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Can you grab the blue shirts and socks?

Is the above sentence stating that both the shirts and the socks are blue? Or only the shirts?

At this stage, I am leaning towards the earlier (only the shirts) — though writing "Can you grab the blue shirts and blue socks?" seems redundant.

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    The socks are blue. If you want to say that the socks aren't blue, you would say "can you grab the blue shirts and the socks?" – Peter Shor Oct 6 '13 at 4:25
  • Ok. I'm going to play devil's advocate for a moment - what happens if I say "blue shirts and small socks", are the socks still blue? And if yes, what happens if I say "blue shirts and red socks"? The first adjective (small) doesn't negate the blue, so the socks would be small and blue? But the second adjective (red) does negate the blue adjective, so the socks are no longer blue? So the rule would be, the adjective attached to the first noun in a conjunction applies to the second noun, unless the second noun has an adjective that negates it? – Chris Oct 6 '13 at 4:41
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    It's ambiguous, but usually the modifiers only apply to both nouns if the second noun has no modifiers of its own. – Bradd Szonye Oct 6 '13 at 5:36
  • I think if you were to stress the word, blue, in your sentence you'd be pointing out that while you do have different coloured shirts and socks, you're only interested in the blue ones. If you didn't care which colour socks they were, then saying "Can you grab the blue shirts and some or a pair of socks (while you're at it)" avoids the ambiguity. But if you're indifferent, you'd be just as happy with blue socks as you would with black ones. – Mari-Lou A Oct 6 '13 at 7:00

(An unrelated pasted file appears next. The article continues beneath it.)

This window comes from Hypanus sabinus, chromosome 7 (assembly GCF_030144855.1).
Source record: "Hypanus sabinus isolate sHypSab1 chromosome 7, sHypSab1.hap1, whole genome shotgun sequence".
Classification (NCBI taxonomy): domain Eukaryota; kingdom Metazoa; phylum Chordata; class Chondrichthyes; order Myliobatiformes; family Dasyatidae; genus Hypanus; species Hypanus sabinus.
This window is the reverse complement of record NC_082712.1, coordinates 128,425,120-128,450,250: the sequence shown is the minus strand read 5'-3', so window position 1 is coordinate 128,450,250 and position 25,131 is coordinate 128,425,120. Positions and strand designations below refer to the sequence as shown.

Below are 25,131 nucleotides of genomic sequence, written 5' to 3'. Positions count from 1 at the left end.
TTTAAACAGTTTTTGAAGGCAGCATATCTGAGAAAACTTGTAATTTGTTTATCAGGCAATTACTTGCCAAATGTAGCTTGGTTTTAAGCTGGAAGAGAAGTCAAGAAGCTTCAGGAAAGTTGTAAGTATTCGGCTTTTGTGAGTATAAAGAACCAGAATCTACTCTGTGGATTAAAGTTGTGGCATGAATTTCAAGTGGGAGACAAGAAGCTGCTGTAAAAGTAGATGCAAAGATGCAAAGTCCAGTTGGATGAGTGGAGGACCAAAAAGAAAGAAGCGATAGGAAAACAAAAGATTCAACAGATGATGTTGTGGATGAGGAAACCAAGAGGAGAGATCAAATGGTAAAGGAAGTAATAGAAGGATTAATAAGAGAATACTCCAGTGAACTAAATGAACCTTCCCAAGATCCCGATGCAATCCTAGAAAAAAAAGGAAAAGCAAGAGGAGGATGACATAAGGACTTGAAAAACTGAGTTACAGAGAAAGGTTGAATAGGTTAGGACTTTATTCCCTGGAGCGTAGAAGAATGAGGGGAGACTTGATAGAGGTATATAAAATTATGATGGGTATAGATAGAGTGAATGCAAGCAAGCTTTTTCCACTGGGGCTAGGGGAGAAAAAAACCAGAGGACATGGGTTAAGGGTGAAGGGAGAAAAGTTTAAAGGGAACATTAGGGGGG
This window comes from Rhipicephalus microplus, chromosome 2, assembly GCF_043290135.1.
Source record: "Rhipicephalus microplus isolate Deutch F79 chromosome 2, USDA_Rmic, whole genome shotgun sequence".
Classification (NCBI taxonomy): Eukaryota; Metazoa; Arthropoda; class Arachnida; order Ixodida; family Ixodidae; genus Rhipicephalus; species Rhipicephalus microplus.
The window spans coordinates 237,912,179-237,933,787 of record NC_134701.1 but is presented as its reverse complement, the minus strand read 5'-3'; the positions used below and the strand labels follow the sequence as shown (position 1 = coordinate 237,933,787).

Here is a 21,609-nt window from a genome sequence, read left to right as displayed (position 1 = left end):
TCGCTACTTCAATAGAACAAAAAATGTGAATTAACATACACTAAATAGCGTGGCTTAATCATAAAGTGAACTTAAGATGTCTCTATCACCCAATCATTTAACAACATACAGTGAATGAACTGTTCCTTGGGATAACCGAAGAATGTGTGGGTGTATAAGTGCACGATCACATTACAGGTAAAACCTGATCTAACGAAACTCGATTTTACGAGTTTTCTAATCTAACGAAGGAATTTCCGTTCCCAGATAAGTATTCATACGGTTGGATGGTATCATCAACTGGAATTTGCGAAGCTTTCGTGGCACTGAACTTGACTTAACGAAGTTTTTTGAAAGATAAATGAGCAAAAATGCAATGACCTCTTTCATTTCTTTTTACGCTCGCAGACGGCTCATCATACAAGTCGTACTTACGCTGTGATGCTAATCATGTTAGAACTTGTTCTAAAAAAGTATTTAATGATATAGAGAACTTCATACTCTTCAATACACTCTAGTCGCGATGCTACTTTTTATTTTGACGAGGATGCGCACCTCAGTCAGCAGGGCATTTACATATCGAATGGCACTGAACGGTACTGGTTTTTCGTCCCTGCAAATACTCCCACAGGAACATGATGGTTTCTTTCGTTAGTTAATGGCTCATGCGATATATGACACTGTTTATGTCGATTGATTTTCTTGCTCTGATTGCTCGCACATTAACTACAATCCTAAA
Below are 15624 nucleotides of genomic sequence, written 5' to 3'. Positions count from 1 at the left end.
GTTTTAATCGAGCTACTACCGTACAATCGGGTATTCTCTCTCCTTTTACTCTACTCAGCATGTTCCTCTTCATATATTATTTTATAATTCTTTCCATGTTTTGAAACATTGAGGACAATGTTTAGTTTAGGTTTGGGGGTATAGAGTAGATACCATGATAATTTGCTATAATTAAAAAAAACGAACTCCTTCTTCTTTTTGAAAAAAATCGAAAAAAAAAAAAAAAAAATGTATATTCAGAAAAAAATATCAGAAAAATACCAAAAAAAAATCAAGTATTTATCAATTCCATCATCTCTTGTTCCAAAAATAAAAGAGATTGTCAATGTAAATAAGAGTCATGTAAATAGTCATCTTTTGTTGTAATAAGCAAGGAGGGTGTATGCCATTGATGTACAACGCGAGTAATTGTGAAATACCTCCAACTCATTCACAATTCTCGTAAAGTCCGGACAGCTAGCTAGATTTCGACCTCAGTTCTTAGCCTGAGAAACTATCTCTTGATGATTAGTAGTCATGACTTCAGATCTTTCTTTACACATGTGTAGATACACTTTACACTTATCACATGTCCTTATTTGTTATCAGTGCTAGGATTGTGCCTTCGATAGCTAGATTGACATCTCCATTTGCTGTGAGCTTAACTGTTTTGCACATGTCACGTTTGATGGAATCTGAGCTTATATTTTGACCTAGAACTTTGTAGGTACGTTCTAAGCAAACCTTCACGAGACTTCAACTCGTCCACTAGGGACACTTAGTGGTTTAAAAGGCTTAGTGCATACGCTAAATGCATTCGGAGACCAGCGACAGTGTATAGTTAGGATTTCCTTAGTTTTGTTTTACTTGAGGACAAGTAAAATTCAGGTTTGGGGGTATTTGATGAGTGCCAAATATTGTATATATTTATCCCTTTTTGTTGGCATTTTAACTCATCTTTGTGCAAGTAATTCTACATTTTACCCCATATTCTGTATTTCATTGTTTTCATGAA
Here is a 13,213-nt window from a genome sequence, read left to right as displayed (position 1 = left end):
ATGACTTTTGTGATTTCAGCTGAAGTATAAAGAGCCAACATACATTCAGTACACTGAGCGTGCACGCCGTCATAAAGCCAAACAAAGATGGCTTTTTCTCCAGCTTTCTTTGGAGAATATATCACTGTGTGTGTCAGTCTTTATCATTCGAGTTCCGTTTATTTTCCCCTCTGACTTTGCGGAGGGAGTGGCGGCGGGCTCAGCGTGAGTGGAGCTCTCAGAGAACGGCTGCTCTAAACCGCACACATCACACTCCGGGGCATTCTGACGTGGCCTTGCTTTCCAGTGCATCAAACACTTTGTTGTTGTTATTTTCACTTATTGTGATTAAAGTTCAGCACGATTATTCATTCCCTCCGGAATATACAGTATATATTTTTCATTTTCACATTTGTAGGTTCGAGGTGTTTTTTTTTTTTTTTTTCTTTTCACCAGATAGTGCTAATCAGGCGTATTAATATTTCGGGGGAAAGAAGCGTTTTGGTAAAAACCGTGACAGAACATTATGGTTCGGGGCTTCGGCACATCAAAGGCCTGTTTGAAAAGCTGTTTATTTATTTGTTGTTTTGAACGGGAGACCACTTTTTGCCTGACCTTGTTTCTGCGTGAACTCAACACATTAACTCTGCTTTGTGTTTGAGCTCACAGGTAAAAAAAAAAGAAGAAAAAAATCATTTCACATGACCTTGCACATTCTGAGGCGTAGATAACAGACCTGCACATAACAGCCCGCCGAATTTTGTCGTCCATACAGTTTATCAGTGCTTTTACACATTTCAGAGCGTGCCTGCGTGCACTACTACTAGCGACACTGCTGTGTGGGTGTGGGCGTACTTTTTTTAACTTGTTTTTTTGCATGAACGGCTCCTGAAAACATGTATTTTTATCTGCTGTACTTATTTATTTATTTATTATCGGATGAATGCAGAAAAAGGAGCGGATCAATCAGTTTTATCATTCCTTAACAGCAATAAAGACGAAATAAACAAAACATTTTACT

• 'Do you own any blue ties or cravats?' shows similar ambiguity, though here the extended-scope variant is probably more likely. – Edwin Ashworth May 2 at 15:27
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It could that be both are blue, or it could be that only the shirts are blue. If the context didn’t make it clear, the speaker who wanted to avoid any doubt that it was both blue shirts and blue socks that were required would have to say something like ‘Can you grab the shirts and socks? Just the blue ones. I don’t want any other colours.’

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    Yes, language is not a formal system. It is something that "just happened", and it sometimes includes ambiguities. – Colin Fine Oct 6 '13 at 9:37
  • Similarly with disjunctions: "Have you seen any blue shirts or socks?" – Edwin Ashworth Jan 3 at 19:36

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